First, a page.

At the same time, Russian propaganda is peddling a ridiculous grotesque image of Ukraine being taken over by extreme nationalists, who – it claims – want to ban the Russian language and eliminate every bit of Russianness in a country, where at least half of the population speaks Russian in daily life.
When I was talking to supporters of the separatists in Donbass, they were telling me horror stories about the Ukrainian government planning to introduce special passport stamps for people without ethnic Ukrainian heritage with the view to their further deportation, or about Kiev planning to stage an artificial famine in Russian-speaking regions. Despite the outlandish nature of these accusations, they seemed to sincerely believe that those were genuine threats.
Apart from being deeply flawed, the ethno-political discourse diverts people’s attention from the root of the problem. The essence of the battle under way in Ukraine, as well as in Russia and other former Soviet countries, is best described by arguably the most popular (and definitely the shortest) slogan of the Ukrainian pro-democracy movement. It goes “Bandu get’!”, which means “Down with the gang!”. By the “gang” people mean the extremely corrupt regime, linked to organised crime and backed by a cruel repressive apparatus that benefits from looting businesses and robbing individuals – a mafia state. Different versions of such authoritarian kleptocracy are now in control of all of the ex-USSR countries, except Baltic states and arguably Georgia.
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In Ukraine, the popularity of this slogan spans across the traditional ethno-linguistic divide between the Ukrainian-speaking West and the Russophone Southeast. Euromaidan protest that started last November and resulted in the ousting of President Viktor Yanukovich united both Ukranian – and Russian-speakers. Similarly at Moscow’s Bolotnaya Square protests in 2012, the same anti-corruption and pro-democracy slogans united people across the political spectrum – from the extreme left to liberals to the extreme right.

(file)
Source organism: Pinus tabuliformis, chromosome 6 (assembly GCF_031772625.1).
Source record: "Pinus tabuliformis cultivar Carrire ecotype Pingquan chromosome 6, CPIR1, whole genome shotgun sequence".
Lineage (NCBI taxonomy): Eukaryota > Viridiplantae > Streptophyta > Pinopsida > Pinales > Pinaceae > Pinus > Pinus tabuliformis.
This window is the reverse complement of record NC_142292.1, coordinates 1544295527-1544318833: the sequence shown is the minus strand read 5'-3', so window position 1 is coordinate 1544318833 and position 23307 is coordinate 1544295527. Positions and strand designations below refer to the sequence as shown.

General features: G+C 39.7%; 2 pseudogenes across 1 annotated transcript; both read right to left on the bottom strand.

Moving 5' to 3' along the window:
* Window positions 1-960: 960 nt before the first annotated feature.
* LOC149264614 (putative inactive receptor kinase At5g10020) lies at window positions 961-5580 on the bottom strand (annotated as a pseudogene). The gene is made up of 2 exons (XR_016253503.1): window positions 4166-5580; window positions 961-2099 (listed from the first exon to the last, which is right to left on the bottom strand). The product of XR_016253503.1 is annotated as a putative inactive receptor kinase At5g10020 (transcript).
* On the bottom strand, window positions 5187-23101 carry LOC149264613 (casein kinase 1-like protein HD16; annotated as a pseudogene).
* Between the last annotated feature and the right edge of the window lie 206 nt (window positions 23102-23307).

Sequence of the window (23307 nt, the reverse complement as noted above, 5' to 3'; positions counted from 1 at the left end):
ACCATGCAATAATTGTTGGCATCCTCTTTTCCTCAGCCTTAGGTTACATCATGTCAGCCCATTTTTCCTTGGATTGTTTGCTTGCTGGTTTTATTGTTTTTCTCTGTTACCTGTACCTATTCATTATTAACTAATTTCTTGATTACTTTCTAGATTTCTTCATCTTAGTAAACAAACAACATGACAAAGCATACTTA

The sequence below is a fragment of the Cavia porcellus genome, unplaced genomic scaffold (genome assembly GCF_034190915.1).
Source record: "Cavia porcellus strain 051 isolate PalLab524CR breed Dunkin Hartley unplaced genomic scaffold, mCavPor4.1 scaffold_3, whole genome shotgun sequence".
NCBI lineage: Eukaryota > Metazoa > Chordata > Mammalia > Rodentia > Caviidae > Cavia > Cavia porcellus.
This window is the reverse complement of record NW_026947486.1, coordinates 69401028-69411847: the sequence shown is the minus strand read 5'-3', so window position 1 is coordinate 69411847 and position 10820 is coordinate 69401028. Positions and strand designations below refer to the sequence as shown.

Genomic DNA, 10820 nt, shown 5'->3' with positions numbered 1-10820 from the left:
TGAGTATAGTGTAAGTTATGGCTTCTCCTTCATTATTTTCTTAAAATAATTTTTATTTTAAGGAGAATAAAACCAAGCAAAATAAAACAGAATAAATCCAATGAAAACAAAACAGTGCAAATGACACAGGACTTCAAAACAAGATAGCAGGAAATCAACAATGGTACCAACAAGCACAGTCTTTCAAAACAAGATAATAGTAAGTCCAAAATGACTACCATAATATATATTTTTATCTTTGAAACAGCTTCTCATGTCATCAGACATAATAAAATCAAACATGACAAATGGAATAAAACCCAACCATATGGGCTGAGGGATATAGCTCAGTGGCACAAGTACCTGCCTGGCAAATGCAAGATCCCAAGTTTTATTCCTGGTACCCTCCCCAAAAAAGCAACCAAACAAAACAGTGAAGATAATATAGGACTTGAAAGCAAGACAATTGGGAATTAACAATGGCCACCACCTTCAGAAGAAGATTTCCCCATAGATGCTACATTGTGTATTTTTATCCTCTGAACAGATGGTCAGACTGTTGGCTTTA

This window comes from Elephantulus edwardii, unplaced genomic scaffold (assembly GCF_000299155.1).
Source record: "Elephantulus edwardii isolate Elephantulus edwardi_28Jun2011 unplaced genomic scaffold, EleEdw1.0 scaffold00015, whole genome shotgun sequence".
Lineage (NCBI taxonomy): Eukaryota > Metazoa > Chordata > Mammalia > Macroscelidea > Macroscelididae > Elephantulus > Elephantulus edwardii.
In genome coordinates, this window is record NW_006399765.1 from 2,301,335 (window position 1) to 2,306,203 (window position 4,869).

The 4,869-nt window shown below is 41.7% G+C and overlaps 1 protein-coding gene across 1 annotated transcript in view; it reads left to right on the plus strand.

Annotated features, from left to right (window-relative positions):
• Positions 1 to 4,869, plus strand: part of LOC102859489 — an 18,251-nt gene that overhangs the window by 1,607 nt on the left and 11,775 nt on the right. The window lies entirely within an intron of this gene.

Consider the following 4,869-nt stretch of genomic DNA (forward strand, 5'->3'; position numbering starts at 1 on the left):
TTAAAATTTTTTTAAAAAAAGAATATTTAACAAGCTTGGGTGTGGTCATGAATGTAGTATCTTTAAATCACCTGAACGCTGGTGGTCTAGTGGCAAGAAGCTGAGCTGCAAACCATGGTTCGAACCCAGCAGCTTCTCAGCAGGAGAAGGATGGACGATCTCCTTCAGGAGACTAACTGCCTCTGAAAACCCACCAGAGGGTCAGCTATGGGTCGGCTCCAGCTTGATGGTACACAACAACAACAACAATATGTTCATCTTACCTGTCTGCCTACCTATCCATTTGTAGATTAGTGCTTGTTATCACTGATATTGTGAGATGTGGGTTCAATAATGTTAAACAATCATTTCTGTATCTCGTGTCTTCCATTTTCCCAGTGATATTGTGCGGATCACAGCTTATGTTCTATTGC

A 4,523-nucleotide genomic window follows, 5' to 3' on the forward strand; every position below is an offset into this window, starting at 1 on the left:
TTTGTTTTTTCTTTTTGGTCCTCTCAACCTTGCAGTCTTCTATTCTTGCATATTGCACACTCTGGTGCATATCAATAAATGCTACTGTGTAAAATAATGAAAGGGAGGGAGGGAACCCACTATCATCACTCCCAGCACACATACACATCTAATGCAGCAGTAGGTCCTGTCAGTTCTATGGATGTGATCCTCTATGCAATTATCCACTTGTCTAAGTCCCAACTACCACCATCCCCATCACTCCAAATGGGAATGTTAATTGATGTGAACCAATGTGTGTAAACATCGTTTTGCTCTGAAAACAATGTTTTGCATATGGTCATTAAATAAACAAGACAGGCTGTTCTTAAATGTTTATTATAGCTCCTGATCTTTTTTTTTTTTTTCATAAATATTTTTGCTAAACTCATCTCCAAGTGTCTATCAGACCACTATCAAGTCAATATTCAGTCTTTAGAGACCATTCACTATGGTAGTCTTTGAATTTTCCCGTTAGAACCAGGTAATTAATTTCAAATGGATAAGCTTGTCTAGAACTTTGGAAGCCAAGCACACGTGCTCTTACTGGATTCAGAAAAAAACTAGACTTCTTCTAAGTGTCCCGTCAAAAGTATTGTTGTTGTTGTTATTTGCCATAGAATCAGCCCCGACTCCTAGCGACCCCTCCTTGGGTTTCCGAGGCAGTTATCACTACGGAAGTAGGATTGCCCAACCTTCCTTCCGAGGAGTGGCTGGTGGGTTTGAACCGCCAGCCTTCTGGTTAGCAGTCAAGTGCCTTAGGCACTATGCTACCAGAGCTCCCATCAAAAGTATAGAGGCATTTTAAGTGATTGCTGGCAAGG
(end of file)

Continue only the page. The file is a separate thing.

Yet in Ukraine, the divisive ultra-nationalist component was constantly getting in the way, distracting people from the real agenda and alienating sceptics in Russophone regions. It was also fuelling the aggressive Russian state propaganda, which is itself characterised by extreme nationalism and toxic xenophobia, by far exceeding the Ukrainian rhetoric on this front. As a result even the pro-democracy movement in Russia is divided over Ukraine – many Russian liberals are either buying the propaganda argument about “Ukrainian fascism” or their own nationalism prevents them from understanding and supporting the Ukrainians.
The ethnicisation of the Ukrainian conflict suits the Kremlin. Its worst nightmare is a Ukraine growing into an alternative Russia – a better place for talented and entrepreneurial Russians to live and work than Russia proper. Or even worse – a united pro-democracy front rising against the mafia state in all of the former Soviet republics, with Ukraine in the lead.
The West misinterprets Putin by thinking that he wants to rebuild an empire – it is much more likely that the real goal is a compact, monoethnic and ultra-nationalist Ukraine, with the Russian element reduced to a minimum. Being intimately linked to Russia at many different levels, a successful, democratic and tolerant Ukraine threatens the existence of the mafia state and that’s what is at stake for the Kremlin rulers.
Leonid Ragozin is a freelance journalist based in Moscow.